Tuesday, February 15, 2005

Recruiting shenanegans 
Sounds like some Florida National Guard recruiter got caught misrepresenting the truth to high school students in St. Petersburg.

I've got a full-time recruiter who works trying to bring people into my unit. There's no doubt that the Guard is turning on the full-court press to step up recruiting and retention: Reenlistment bonuses have tripled, and recruiting/retention goals are receiving far more visibility when it comes to officer evaluation reports than I've ever seen in Florida (although it's still not as heavy-handed as in Kentucky, where it seems we spent more command and staff time discussing recruiting than we did training).

I've talked to my recruiter and others at length about what interests the kids today and what motivates them. I don't go down to meet with the kids or shepherd them through the recruiting process. But as a unit commander, it's MY recruiting and retention program, and my recruiter knows I intend to be straight with these kids, and that includes being very clear that there is a possibility they could be deployed overseas, to Iraq, to Afghanistan, Kosovo, or anywhere else the US Army has or will have a presence and a mission: and why would they want it any other way? Who wants to be part of a nondeployable, second-rate outfit?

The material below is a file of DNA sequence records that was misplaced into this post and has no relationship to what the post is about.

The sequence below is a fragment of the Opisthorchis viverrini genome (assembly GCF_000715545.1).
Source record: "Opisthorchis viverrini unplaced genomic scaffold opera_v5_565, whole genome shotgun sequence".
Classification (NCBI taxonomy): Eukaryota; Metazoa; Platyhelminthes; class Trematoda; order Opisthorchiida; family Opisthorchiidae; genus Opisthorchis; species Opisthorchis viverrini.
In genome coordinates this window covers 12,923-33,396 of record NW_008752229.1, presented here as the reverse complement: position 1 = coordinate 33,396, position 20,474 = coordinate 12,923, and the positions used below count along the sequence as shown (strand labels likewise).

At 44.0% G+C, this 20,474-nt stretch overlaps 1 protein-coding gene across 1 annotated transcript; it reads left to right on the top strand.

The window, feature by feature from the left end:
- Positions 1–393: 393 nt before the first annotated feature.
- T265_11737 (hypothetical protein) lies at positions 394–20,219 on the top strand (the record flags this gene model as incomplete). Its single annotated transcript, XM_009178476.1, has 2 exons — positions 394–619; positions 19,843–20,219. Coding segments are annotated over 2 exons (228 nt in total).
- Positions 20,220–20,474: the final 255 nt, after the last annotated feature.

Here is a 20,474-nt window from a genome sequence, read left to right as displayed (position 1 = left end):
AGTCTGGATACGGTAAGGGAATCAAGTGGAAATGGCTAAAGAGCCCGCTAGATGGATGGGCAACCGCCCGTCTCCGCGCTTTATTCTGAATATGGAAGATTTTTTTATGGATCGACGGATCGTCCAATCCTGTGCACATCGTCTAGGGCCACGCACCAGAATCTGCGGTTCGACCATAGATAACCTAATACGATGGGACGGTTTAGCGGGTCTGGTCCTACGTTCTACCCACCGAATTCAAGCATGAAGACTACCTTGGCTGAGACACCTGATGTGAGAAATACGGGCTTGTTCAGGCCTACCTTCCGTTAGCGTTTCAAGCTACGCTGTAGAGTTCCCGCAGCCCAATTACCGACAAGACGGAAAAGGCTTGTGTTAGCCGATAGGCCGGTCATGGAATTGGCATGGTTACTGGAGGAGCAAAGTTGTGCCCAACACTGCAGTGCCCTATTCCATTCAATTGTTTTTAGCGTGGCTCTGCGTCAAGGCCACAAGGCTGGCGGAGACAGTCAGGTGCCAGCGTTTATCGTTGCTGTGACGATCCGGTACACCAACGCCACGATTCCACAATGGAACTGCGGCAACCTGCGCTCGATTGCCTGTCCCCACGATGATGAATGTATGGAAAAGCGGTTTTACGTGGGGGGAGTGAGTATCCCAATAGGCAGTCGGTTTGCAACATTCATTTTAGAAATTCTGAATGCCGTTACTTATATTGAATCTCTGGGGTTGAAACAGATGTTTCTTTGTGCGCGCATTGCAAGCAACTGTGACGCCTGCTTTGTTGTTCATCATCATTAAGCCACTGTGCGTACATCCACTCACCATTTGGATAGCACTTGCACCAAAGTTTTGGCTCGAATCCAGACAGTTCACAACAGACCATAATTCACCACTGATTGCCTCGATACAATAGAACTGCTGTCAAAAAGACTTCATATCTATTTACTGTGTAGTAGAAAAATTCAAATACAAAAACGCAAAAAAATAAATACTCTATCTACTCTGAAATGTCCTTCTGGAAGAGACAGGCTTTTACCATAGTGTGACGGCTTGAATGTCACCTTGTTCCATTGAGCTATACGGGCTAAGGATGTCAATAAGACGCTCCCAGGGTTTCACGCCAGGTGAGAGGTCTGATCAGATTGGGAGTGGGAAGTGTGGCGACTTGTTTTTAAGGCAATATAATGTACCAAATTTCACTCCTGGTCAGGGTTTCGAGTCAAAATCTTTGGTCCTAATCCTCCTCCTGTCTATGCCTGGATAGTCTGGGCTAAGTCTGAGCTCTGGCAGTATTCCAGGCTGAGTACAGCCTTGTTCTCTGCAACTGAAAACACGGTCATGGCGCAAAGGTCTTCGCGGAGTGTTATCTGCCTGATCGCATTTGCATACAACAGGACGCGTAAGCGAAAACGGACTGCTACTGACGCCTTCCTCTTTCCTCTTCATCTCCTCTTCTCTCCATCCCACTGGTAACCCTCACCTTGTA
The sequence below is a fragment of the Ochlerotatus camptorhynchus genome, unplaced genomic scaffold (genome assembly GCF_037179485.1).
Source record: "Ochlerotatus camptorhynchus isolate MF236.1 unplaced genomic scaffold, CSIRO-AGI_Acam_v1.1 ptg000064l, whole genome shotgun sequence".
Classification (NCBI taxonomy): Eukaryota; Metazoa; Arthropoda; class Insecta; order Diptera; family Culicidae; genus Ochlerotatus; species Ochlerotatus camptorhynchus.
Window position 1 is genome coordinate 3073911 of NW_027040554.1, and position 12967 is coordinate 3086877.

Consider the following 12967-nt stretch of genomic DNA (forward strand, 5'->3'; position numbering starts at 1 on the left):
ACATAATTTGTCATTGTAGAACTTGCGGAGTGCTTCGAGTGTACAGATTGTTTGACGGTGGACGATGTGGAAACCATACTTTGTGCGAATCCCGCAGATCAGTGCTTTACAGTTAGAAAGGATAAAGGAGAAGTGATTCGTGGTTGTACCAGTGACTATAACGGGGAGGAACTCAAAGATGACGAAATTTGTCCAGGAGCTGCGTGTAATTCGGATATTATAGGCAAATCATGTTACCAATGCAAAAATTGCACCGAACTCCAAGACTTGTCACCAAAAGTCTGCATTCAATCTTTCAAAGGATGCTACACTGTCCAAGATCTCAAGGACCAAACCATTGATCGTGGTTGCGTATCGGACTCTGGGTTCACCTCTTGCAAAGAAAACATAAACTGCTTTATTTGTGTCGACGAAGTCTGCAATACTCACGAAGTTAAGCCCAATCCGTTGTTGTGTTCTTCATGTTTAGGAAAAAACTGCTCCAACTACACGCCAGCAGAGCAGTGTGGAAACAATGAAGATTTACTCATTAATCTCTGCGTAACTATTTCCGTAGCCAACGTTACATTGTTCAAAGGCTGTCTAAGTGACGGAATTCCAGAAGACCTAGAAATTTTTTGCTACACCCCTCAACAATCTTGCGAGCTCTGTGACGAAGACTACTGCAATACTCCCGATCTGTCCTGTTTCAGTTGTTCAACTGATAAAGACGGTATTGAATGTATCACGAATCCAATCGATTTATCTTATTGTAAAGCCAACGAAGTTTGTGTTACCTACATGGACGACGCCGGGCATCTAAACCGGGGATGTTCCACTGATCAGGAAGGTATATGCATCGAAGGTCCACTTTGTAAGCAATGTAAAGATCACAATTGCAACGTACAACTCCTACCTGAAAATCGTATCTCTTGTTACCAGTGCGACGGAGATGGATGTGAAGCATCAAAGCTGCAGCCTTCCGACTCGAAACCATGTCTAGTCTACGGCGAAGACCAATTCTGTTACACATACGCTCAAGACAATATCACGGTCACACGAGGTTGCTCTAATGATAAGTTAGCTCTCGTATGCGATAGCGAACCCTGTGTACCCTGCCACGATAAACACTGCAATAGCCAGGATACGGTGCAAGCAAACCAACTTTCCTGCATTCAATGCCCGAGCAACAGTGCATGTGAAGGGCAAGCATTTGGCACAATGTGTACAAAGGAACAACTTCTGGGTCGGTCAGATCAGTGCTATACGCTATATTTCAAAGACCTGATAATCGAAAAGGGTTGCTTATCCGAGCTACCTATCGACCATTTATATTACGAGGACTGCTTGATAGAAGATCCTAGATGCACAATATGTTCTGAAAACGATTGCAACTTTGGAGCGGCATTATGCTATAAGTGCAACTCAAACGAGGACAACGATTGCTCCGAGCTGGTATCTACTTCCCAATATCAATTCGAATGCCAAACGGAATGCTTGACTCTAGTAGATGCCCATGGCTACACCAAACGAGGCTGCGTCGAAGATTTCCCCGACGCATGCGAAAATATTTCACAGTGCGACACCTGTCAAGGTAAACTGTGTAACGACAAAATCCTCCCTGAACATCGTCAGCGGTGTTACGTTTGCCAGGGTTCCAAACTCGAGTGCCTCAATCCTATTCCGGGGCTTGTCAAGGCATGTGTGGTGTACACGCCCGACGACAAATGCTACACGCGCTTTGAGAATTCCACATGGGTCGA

Still, looking over the recruiting office and literature, my overwhelming sense is that the Guard is downplaying its involvement in Iraq. You walk in the recruiting office, and there's not one picture of the unit in Iraq, nor do any of the official-looking brochures I've seen contain photos of soldiers in action in Iraq or Afghanistan.

Everyone's wearing green.

I've seen one poster for Operation Enduring Freedom taken in Afghanistan, with the soldiers in DCUs, but I usually see that one around the units, not in the recruiters' offices.

Do I agree with the approach? Not really. But I don't particularly disagree with it, either, as long as we're up front about disclosing that we are part of the Army and could be Federalized and deployed anywhere in the world by order of the President.

I'm not out there in the trenches, though, talking to the kids and their families. The recruiters are telling me that a lot of the time, the kids are receptive to deployment, and even willing. It's their parents who won't sign off.

Splash, out


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